Kim Davis, the Kentucky clerk, is confused. No wonder! The Supreme Court confused the entire country with their recent marriage ruling. As I wrote one year ago in Marriage v. Marriage, the institution we call marriage is two different things. The government now defines marriage as a legal relationship of two individuals regardless of their gender which affords them certain government and commercial entitlements. On the other hand, various religions define marriage according to their faith and scripture. A couple married in a church, synagogue, temple, mosque, or some other facility by an official of that religion is subject to the benefits and restrictions of their particular faith. Marriage authorized by a government is not the same as marriage authorized by a religious entity. Unfortunately, we now use the same word for both. Traditionally, most marriages were of both kinds: we get a license from our county, and then we get married in a manner sanctioned by our faith.
The Kentucky clerk apparently believes that her office authorizes marriages that fit the religious definition in accordance with her own particular religious beliefs. She is sadly mistaken. When she signs or allows her name to appear on a county marriage license, all she is doing is certifying that the two individuals, regardless of their gender, meet the legal qualifications for that license. She is doing this so they can enjoy a legal and secular status that accrues various government benefits and limitations. The couple’s private life together is absolutely none of her business and definitely not the concern of any government. The couple’s religious beliefs should not trouble her. She is a government official whose authority is prescribed by statute, not by the Bible. She is not responsible for their behavior or lifestyle, and her actions neither condone nor sanction their future relationship.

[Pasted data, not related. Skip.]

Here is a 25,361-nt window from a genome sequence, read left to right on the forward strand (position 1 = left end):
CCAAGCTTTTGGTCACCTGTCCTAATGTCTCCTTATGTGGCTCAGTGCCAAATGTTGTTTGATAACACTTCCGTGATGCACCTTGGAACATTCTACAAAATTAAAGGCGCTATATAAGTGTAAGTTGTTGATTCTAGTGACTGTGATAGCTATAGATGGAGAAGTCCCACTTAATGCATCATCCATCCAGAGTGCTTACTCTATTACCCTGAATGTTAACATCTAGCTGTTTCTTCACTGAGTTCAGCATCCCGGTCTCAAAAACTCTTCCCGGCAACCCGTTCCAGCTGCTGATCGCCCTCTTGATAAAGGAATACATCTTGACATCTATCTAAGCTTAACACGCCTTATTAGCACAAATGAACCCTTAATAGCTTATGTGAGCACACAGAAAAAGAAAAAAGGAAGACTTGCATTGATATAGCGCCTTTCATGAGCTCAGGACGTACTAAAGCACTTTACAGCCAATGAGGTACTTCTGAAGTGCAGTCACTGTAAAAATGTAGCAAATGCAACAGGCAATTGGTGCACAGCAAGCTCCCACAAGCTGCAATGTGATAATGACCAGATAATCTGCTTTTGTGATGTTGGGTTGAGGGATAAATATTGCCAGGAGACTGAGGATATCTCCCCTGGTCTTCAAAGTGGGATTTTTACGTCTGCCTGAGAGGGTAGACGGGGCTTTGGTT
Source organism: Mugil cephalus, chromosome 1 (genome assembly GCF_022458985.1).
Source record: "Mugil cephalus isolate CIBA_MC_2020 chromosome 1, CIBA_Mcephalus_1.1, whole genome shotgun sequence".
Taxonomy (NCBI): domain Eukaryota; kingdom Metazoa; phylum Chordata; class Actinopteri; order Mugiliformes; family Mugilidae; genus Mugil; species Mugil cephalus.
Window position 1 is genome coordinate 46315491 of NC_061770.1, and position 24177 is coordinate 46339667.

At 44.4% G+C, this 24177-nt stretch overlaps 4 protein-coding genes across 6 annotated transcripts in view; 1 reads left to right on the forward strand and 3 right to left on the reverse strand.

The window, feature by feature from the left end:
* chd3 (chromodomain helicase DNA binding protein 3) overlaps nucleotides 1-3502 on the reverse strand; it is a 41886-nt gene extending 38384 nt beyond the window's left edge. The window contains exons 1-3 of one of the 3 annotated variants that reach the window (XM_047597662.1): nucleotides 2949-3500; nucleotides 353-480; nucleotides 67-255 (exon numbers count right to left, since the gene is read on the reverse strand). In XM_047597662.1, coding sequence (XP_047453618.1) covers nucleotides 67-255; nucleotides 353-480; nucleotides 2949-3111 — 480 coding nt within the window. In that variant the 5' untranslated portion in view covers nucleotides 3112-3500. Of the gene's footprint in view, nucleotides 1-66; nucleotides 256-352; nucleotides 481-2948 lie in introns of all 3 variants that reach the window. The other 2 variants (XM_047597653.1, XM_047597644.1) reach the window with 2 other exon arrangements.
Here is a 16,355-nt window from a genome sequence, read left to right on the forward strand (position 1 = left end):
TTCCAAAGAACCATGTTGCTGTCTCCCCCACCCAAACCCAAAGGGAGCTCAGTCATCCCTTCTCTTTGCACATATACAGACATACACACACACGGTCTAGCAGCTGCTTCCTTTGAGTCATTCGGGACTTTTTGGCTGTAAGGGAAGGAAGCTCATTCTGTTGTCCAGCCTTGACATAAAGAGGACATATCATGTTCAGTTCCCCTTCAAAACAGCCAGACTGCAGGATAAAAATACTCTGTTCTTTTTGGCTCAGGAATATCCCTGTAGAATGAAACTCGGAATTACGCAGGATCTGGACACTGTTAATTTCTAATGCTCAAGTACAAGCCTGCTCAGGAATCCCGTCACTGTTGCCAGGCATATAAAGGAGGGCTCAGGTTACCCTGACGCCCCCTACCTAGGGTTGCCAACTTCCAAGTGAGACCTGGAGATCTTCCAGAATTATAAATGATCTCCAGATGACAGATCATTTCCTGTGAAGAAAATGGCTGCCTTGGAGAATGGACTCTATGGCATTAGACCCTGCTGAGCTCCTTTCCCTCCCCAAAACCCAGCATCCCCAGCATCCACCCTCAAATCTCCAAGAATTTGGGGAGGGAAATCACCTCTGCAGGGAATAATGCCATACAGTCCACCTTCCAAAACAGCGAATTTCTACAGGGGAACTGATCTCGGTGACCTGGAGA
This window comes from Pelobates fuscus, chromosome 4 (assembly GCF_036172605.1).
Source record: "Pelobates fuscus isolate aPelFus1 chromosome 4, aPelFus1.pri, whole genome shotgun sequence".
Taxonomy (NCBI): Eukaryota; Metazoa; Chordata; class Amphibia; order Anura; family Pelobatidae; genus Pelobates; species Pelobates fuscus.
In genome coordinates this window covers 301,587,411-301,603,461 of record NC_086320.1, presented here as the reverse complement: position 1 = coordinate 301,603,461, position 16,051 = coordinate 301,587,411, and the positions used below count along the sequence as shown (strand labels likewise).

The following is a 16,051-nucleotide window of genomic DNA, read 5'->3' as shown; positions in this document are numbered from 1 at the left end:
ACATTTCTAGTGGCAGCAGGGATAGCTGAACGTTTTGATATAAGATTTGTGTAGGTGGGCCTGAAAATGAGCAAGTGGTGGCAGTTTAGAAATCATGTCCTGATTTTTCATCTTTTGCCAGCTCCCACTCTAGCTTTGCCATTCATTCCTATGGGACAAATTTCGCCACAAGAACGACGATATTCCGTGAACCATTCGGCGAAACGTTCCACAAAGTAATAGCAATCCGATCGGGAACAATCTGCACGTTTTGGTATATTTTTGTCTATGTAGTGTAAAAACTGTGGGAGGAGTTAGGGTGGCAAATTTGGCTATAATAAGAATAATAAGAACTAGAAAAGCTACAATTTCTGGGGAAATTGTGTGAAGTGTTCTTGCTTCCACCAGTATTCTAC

It will be interesting when two people, perhaps two women or two men, apply for a marriage license in order to file a joint tax return or set up a home together for financial reasons. They know that being married entitles them to certain benefits otherwise unavailable. The marriage license authorized by the county and state has nothing to do with their sexual behavior or any possible romantic connection, whatsoever. Under the ruling of the Supreme Court, they may get married. No county clerk is going to ask them what kind of physical or emotional relationship they have or intend to have in the future. That is not the business of government. I’m sure there are marriages of convenience between men and women that have nothing to do with romance or sex. We don’t ask these people to certify their intended private sex lives before we give them a county issued marriage license.
Kim Davis is acting as if she were authorizing a religious marriage. She is not! As an elected representative of the people, she should comply with the responsibilities of her office, and those responsibilities do not conflict with her religion in anyway. If a couple who receives a marriage license from her subsequently behaves in a manner that she would not approve, it is none of her business, and it is definitely not her fault. She is confused about her role.
Although, the media and the LGBT community celebrated the Supreme Court ruling as a victory for homosexuals, in fact it allows any two people to get married and married (duplication intended) regardless of their relationship or lifestyle. There are many pragmatic reasons why two people may choose to be married under the government’s authority.